4. Commonwealth War Graves Commission (CWGC) 

Stored on the CWGC website are the names of over 1.7 million British and Commonwealth soldiers who died in the First and Second World Wars.  To display the details of any soldier whose name is displayed on your Local War Memorial pupils just need to enter the name of the soldier and the war that they fought in.  A search of the CWGC database will then display the following information:

Name              Rank             Service Number       Date of Death           Age

Regiment        Service           Grave Ref. No.        Cemetery                 Documents:

In addition to displaying on screen the above information, pupils will also have the option to print an A4 certificate that records where that soldier died and is buried and also lists their last known UK address.  This information can be then used by pupils to research the soldiers family tree and early life before they joined the army.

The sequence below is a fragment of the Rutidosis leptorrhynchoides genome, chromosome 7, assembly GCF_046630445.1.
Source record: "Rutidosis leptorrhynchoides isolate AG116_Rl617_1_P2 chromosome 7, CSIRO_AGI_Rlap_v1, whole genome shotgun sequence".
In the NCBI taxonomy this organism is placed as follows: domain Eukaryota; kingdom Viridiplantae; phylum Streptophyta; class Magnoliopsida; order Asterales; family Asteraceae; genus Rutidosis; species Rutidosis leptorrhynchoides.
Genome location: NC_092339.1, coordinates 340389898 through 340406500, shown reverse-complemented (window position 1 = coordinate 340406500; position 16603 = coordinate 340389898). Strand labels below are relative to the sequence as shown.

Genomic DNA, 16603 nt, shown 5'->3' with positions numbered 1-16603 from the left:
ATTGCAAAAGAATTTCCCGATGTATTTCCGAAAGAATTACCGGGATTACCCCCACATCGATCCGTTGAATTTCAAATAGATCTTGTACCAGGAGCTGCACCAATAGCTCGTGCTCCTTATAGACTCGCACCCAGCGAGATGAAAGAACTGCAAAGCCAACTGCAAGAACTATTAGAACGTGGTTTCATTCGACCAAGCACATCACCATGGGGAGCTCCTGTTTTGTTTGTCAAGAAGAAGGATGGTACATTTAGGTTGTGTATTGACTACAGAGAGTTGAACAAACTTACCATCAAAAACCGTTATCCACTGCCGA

5. British Pathe - War Memorials Archive Film 

Over 50 archives films about British War Memorials are stored on the British Pathé website.  Dating back to the early 1920s, the films record some of the civic ceremonies that took place when the monuments were unveiled and early services of Remembrance.

Please note:  Low resolution copies of the films can be viewed on the website at no charge.  However, schools requesting to download a higher resolution copy will be billed.

Researching the lives of First World war servicemen listed on your local War Memorial

6. The National Archives Records Collection

Stored on the National Archives website are small samples of First World War; Navy, Air Force and Marine records.  In total, just over 5% of each collection has been digitised and made available to view and download online.  Schools wishing to download service records not found in the online collections can request photocopies of any existing documents.  Please note there is a charge for this service.

7. Forces War Records